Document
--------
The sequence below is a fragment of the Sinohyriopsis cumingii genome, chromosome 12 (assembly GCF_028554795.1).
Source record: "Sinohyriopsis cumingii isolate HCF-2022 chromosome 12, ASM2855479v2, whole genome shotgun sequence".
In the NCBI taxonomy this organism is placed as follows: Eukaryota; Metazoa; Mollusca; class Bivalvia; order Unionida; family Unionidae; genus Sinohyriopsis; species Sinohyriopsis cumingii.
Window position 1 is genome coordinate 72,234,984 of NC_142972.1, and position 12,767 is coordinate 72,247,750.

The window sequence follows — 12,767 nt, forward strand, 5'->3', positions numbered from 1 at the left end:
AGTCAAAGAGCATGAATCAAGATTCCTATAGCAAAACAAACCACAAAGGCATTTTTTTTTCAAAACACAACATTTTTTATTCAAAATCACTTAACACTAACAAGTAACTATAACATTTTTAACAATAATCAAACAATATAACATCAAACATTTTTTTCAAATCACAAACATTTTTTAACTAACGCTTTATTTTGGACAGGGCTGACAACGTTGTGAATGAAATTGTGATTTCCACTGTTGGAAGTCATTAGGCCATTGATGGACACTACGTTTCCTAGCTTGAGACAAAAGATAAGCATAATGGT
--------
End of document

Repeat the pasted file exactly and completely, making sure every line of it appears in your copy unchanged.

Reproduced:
The sequence below is a fragment of the Sinohyriopsis cumingii genome, chromosome 12 (assembly GCF_028554795.1).
Source record: "Sinohyriopsis cumingii isolate HCF-2022 chromosome 12, ASM2855479v2, whole genome shotgun sequence".
In the NCBI taxonomy this organism is placed as follows: Eukaryota; Metazoa; Mollusca; class Bivalvia; order Unionida; family Unionidae; genus Sinohyriopsis; species Sinohyriopsis cumingii.
Window position 1 is genome coordinate 72,234,984 of NC_142972.1, and position 12,767 is coordinate 72,247,750.

The window sequence follows — 12,767 nt, forward strand, 5'->3', positions numbered from 1 at the left end:
AGTCAAAGAGCATGAATCAAGATTCCTATAGCAAAACAAACCACAAAGGCATTTTTTTTTCAAAACACAACATTTTTTATTCAAAATCACTTAACACTAACAAGTAACTATAACATTTTTAACAATAATCAAACAATATAACATCAAACATTTTTTTCAAATCACAAACATTTTTTAACTAACGCTTTATTTTGGACAGGGCTGACAACGTTGTGAATGAAATTGTGATTTCCACTGTTGGAAGTCATTAGGCCATTGATGGACACTACGTTTCCTAGCTTGAGACAAAAGATAAGCATAATGGT